Many Americans are accustomed to the top one percent on the economic pyramid getting the bulk of the benefits from society’s work and investments, as if that’s the natural order of things. But a new movie “In Time” presents a similar dilemma in a parallel reality, writes Lisa Pease.
By Lisa Pease
New Regency Pictures must be thrilled at the fortuitous timing of the launch of their new film “In Time.” The science fiction thriller revolves around a world in which time is the ultimate currency and most people can’t get enough of it.
The premise of the world of the film is this: All people stop aging genetically once they hit 25. They have to earn every minute over 25. If they run out of time, they die. And to earn time is difficult for the 99 percent. Caught in low-level jobs or, in some cases, resorting to crime, the scrappy ghetto inhabitants who populate the world of the film make difficult choices about what to do with the time they collect.
The story is propelled by Will Salas, played with appropriate action hero intensity by Justin Timberlake. Will is given a gift of time at the start of the film with an admonishment not to waste it by a man who has already lived more than 100 years. He shares information with Will that sends Will on a quest to see how the 1 percent live.
When Will’s donor dies, the “timekeepers” — the police in this society — believe Will killed him to steal his time, a common occurrence among the 99 percent. As Will crosses into New Greenwich, he is pursued by one Timekeeper in particular who refuses to quit, playing Javert to Timberlake’s Valjean.
In New Greenwich, Will meets one of the wealthiest men in the world, Philippe Weis, played (in a brilliant piece of casting) by Vincent Kartheiser, the rich young prick of Mad Men. Weis possesses untold millions of years of time, but he is poor in other areas that really matter.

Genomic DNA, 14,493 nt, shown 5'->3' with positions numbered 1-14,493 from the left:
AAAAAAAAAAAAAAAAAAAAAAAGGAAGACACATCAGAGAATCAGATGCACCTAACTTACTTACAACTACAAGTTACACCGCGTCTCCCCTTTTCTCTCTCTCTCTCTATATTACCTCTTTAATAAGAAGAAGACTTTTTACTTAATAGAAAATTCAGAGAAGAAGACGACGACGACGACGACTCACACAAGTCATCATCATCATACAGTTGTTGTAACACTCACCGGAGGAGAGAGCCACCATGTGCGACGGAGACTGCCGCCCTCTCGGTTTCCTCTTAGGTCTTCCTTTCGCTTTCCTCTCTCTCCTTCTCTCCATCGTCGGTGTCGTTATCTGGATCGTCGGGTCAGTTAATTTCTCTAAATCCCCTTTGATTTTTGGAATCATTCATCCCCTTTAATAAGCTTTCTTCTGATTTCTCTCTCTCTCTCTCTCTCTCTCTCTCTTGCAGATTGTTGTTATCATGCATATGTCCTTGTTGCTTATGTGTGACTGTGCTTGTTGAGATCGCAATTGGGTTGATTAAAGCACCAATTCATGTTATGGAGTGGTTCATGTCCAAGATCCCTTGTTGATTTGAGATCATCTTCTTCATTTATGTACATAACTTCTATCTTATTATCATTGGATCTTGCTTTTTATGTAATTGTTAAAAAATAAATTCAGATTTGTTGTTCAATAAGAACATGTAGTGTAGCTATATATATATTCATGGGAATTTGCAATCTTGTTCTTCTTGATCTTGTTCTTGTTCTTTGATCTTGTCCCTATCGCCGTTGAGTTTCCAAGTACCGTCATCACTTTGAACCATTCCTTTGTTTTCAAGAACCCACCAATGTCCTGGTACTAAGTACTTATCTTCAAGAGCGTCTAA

Will befriends Philippe’s caged bird of a daughter Sylvia (Amanda Seyfried), who longs for adventure and to be free of the bodyguards who protect her from others who would steal her time.
Together they set off on an adventure that may cost them all the time they have left, a risk both are eventually willing to take, because society is broken, and they think they have a chance to fix it. They don’t know if their plan will work. But they know they have to try.
This isn’t a character study. This isn’t an emotional drama. But it is a fascinating, fast-paced ride through a parallel reality that is fun, interesting, and strangely heartening.
As winter storms threaten to put a chill on the Occupy Wall Street group and its compatriots in other cities, this film has the potential to send flurries of new protesters into their camps. The film presents a compelling — if obvious — parable about what happens when some keep all the bounty for themselves and force the rest to support the excessive lifestyle choices of the few.
It’s unfair. It’s not right. And it must be changed. But change is never easy and requires the sacrifices of many.
As I left the theater, I felt like I was still in the movie. I was at The Grove, a fancy village-like mall in Los Angeles where the 1 percent shop.
Outside the theater, a Christmas tree was being rebuilt. Branches from a stately forest veteran that had been sheared off a couple of days ago were now being groomed and reattached, propped up by blocks of additional wood, because nature’s own creation evidently isn’t good enough for the 1 percent.
Near the tree sat diners eating $50 steaks and drinking $100 bottles of wine. I passed $990 Prada pumps en route to my humble abode in a much lower rent district nearby. I put my worn-out shoes in the closet, opened the refrigerator and pulled out a bag of fading carrots.
But I’m not complaining. I’m grateful. I have time. And I have the keen realization that it is — by far — my most precious possession.
Lisa Pease is a writer who has examined issues ranging from the Kennedy assassination to voting irregularities in recent U.S. elections.